Democrats are going to have to answer this -- and fast. To his credit, Howard Dean has already spoken out and called the sudden obsession with domestic terrorism what it almost certainly is: an election-year ploy. Other party members with more mainstream reputations should follow suit, rather than taking the Lieberman route of endorsing this transparent attempt at manufactured hysteria. Senators Kerry and Edwards, who are in need of every possible vote, including those of the paranoid and the frightened, are not in an ideal position to say the emperor has no clothes, but other Democrats can call the administration on its flawed intelligence, frivolous security alerts, and alarmist posturing.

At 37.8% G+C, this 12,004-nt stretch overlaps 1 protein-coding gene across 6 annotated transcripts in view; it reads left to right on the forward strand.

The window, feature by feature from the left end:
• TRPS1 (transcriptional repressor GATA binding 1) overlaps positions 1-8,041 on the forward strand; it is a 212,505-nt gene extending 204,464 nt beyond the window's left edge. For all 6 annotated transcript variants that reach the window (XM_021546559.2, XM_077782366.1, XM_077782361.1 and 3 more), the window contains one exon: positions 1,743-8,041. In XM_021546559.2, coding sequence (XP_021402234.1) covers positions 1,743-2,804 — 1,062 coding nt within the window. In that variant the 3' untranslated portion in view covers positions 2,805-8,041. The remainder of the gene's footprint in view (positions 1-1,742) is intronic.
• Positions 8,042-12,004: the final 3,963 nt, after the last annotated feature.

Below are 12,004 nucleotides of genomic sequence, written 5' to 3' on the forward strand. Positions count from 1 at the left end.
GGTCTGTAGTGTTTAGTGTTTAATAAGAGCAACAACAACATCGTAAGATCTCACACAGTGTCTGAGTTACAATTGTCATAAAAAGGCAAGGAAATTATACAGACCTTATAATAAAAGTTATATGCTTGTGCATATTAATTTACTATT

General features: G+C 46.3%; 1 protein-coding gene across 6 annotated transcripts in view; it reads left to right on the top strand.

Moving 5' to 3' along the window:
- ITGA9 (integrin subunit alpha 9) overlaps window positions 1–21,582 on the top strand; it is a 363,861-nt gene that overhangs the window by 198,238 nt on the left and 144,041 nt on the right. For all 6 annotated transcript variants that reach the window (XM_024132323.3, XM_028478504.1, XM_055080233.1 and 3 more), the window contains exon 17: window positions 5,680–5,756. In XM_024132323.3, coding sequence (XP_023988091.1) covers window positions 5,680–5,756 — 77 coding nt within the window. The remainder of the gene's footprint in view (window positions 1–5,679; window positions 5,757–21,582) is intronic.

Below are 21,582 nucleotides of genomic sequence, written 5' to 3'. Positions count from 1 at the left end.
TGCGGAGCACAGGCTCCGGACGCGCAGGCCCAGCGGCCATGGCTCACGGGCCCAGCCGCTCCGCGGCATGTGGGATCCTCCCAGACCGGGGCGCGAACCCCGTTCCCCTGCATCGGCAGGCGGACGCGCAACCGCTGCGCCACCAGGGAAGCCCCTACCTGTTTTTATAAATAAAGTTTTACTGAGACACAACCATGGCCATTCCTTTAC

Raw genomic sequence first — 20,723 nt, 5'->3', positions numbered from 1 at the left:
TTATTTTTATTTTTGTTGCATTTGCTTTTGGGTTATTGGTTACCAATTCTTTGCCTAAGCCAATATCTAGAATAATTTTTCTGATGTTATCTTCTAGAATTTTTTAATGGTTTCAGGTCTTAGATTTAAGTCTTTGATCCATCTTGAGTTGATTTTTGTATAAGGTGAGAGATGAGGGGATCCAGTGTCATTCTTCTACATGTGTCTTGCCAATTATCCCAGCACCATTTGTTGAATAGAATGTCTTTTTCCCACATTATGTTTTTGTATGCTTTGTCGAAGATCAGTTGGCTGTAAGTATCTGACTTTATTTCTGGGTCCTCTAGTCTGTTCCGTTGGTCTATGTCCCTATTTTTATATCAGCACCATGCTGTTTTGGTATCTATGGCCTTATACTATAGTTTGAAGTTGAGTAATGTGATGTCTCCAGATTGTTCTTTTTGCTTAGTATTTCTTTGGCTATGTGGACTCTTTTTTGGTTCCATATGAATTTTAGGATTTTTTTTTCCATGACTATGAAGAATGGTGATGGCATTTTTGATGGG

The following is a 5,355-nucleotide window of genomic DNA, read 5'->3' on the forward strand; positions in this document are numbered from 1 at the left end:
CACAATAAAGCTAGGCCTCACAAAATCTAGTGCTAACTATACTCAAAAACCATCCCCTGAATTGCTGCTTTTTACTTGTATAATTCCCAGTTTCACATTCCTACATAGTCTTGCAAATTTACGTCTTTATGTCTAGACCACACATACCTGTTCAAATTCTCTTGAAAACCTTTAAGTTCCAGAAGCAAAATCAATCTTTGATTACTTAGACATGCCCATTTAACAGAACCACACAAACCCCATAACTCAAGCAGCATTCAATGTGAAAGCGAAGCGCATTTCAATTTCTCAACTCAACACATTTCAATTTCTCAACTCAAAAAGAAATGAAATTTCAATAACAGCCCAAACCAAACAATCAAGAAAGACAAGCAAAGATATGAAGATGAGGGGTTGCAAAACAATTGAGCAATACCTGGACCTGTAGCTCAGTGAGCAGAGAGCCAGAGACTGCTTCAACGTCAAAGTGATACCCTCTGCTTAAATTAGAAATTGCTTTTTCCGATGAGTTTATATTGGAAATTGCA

There are some obvious targets for criticism. First, it needs to be asked why each terrorist revelation, reasonable or farfetched, solidly based or a product of rumor and hearsay, results in a color-coded alert by the Department of Homeland Security. The public can do little and is unnecessarily alarmed. Local police have no spare resources to throw at the problem; they're already stretched thin. Declaring constant alerts does serve to enhance the status of the security branches within the federal government, reminding everyone they're on the job; it also polishes the inflated self-images of people like John Ashcroft and Tom Ridge. Mostly, however, the alerts keep Americans anxious and on edge, looking (so the administration hopes) to the White House for reassurance.